For example, if you’re trying to lose weight just because it’s New Year’s and that’s what people do, once a week or two passes, your reason is gone. However, if you look deeper and see that you want to lose weight to be healthier, feel younger every day, and live long enough to watch your kids grow / to grow to old age with someone, those reasons don’t disappear in a week, they stay with you to draw upon. (Of course, establishing a good strategy is important for execution of your goal. Your “why” helps you get there though.)
Why is the “why” so powerful?
The power of your “why” comes from it’s inherent nature.
Your “why” is profoundly personal.
It reaches deep down and resides close to the core of your being and the root of your own internal power.
Your “why” touches something bigger and more important than the superficial externalities we usually look towards. As a result you feel the weight of its impact on you and your world, and its meaningfulness gives you motivation.
The deeper you go to find your “why” the more powerful and more lasting it becomes.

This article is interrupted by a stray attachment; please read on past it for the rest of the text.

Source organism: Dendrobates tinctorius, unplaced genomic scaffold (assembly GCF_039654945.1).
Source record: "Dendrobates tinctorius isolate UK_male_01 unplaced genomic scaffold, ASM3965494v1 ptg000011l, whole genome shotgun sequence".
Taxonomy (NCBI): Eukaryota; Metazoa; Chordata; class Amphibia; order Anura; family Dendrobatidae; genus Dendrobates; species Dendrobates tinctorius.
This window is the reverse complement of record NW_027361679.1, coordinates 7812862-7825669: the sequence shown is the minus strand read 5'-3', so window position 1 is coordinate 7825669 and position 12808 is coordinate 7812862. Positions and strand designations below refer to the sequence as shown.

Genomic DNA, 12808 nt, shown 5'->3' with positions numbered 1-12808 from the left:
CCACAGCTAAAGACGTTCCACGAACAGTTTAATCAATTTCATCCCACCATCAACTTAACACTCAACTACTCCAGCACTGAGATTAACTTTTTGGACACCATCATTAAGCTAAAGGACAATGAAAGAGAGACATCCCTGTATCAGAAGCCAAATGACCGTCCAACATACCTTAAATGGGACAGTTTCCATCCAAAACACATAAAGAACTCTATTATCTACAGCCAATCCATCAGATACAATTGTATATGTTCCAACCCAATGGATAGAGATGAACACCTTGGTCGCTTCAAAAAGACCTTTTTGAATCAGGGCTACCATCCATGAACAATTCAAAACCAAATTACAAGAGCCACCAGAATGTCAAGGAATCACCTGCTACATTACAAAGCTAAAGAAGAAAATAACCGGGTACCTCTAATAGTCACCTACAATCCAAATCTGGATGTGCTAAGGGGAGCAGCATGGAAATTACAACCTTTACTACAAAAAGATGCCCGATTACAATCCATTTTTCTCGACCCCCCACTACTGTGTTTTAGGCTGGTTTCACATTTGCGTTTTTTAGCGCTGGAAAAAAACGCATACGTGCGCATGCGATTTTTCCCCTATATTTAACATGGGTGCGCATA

Find your why
Understanding how your “why” can be powerful is one thing. Seeing it in action is another, and that means it’s time to go and find yours.
Pause and take the time to find your “why”, and you will see better progress than if you didn’t.
Find your “why” for whatever changes you are looking to make.
Use it to motivate you and to pull you through the times when you feel the urge to give up.
Find the “why” for the small things you do in life and they will become easier to do. (For example, doing mundane chores aren’t so hard when you realize how it makes the life of a loved one just a little bit better. Suddenly, the desire to procrastinate on those chores isn’t so strong.)
Then go and find your life’s big “why”.
New Year’s Resolutions, and that style of change-seeking usually doesn’t work very well for people.
One big reason is that people base their motivation on an external factor that eventually will disappear.
To find more success in whatever you take on, find your deeply rooted “why”.
Actions to take:
- Find your “why”.
Fellow Journeyer @ BigSkyRise